Sports as a whole has not changed much in the past two decades, but the rise of technology did lead to something completely new – esports. Starcraft and Quake are just two of the original esports titles that highlighted that esports can become a career option in Asia.
Players like N0tail have earned over $6.5 M from tournament winnings alone. And what’s even more shocking is that N0tail is just 27 years old. In comparison, ‘GMHarikrishna’ of India has made $24K from international tournaments playing Lichess (online chess). PUBG Mobile has players like Owais, Ronak, VipeR, and Mortal, who have earned over $17,000 each in prize money from internationally recognized tournaments. They also have multiple local tournaments wins under their belt. In addition to prize money, salaries from organizations, sponsorships, and income from streaming and content creation also contribute to professional players’ earnings.
PUBG Mobile was widely considered the biggest esport title in India, and it is reportedly returning soon following a government-imposed ban. Yet, the number of gamers that can make a career as salaried, professional players is tiny. Out of a reported player base of 50 M PUBG Mobile players in India, only 89 players have competed internationally as per esportsearnings.com’s records. If we account for local tournaments, the number is substantially higher, but it’s still a tiny percentage of the overall player base. On the other hand, content creation is also a lucrative option, and many professional players try to support their careers through streaming or video content creation. As glamorous as esports sounds, the reality of going pro in India can be a bitter pill to swallow for many. It takes tremendous hard work and dedication to make it to the top, and while a career in esports is feasible, you should be aware of what’s at stake for you.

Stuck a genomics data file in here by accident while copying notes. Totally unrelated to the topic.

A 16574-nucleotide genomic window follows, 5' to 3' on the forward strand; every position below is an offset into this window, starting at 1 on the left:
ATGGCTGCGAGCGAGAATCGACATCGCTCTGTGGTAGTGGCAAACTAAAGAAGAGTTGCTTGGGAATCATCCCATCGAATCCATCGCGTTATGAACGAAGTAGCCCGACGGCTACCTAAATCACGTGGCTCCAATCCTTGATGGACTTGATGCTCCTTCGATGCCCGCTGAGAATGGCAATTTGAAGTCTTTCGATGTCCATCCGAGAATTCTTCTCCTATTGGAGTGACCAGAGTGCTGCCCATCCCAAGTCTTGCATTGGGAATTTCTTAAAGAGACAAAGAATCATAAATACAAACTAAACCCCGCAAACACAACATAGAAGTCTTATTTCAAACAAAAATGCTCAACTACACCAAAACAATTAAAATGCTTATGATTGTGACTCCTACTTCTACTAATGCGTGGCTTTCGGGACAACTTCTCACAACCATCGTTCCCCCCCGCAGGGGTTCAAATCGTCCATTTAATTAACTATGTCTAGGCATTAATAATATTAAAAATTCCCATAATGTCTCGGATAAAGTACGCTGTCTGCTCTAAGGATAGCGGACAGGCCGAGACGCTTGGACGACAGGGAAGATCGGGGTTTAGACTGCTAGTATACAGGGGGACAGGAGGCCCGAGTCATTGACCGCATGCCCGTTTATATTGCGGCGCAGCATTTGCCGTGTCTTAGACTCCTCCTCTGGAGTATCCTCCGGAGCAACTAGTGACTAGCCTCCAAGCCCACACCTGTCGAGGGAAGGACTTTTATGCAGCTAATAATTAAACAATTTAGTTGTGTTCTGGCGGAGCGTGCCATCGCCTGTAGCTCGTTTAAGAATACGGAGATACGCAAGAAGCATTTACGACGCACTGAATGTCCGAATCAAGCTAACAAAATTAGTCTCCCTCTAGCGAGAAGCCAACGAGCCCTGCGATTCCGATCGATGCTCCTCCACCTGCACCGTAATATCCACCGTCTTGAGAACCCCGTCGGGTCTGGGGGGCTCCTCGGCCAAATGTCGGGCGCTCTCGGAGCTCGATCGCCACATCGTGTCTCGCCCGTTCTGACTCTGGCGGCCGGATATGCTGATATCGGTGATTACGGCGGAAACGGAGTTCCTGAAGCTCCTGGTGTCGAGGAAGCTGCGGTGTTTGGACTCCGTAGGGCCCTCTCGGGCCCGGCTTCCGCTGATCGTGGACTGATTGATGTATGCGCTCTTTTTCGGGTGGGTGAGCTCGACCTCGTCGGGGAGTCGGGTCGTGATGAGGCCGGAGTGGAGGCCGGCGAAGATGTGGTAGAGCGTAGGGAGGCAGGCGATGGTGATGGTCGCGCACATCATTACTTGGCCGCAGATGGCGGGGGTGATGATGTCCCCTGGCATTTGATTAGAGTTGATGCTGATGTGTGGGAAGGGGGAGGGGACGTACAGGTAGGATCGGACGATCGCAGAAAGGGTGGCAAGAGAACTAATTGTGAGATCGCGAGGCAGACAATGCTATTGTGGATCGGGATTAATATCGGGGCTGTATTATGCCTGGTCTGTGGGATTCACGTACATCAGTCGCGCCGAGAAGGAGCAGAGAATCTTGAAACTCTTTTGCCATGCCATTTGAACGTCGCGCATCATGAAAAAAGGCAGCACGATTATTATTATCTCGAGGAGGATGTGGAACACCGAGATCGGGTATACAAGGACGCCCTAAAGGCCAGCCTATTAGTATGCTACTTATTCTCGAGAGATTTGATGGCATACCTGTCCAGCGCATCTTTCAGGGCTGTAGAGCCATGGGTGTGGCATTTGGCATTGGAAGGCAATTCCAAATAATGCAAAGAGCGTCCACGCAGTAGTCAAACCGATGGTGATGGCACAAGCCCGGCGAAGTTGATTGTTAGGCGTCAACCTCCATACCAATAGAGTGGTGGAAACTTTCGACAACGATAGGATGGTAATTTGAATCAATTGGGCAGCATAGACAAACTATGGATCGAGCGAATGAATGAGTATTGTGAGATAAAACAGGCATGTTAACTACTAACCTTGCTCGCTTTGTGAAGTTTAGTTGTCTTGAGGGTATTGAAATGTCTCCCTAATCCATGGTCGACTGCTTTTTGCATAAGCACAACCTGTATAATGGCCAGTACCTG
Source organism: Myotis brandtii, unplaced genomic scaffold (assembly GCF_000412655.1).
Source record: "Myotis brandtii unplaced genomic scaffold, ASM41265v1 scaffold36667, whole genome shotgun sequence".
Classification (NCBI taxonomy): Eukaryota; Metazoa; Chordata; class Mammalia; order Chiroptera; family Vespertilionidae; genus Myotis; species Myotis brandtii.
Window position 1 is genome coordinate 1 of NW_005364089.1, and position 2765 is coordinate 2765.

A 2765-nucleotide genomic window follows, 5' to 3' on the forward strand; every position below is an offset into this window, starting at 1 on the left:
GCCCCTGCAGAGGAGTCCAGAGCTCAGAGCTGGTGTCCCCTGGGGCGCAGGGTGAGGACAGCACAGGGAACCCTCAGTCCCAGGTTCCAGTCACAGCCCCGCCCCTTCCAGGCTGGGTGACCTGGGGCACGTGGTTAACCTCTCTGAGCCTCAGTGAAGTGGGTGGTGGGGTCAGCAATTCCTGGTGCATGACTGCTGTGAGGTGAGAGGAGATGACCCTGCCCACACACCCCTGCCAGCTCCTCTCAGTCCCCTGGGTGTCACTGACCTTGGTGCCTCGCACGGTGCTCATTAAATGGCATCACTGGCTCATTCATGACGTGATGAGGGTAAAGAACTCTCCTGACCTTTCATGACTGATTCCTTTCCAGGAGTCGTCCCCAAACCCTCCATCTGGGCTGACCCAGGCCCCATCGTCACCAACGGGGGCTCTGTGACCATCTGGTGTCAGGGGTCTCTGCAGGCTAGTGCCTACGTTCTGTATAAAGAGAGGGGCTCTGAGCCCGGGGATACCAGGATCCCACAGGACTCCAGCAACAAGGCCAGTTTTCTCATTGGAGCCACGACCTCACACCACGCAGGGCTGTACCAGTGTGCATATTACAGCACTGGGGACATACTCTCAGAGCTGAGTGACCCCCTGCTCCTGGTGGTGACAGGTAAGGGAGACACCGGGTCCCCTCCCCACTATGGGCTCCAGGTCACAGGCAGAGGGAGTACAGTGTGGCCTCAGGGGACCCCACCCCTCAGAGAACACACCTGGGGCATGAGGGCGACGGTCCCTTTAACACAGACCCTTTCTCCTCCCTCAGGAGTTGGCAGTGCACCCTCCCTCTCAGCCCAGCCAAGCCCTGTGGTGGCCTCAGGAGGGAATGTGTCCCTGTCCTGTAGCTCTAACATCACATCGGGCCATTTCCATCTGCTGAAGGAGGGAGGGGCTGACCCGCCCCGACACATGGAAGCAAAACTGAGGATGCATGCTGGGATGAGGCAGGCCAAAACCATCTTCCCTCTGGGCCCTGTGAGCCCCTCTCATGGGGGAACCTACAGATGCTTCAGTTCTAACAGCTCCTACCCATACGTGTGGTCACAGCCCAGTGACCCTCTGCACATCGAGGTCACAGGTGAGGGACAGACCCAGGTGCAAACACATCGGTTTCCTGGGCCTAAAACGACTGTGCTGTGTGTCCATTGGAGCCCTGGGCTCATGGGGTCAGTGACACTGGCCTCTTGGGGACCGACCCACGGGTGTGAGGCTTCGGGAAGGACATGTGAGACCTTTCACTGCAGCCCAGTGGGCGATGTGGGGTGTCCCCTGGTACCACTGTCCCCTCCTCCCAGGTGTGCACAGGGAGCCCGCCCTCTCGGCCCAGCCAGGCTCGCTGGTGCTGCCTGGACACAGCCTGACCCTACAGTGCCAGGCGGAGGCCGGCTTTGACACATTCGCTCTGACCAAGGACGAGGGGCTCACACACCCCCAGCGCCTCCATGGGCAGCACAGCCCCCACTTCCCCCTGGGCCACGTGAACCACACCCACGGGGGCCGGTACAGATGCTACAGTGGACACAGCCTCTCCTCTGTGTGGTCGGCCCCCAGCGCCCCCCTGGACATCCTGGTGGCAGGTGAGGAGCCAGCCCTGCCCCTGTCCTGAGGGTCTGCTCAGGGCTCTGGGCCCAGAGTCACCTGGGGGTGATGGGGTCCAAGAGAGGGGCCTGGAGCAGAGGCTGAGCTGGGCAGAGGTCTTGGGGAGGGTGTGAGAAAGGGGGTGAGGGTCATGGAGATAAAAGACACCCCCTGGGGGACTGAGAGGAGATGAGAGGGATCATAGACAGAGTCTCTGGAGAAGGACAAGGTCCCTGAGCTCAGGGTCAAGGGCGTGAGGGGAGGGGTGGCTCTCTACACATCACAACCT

I had the opportunity to talk to esports consultant Nishant Ahuja (former team manager/co-founder at Signify and former esports manager at Global Esports), Rahul ‘Eminence’ Hinduja (COO of Global Esports), and professional esports player Rahul ‘t1to’ Sridhar (formerly a part of Noble Esports’ Valorant roster). They offered valuable insights into the esports industry and advice for upcoming generations of players who want to walk the path to pro.
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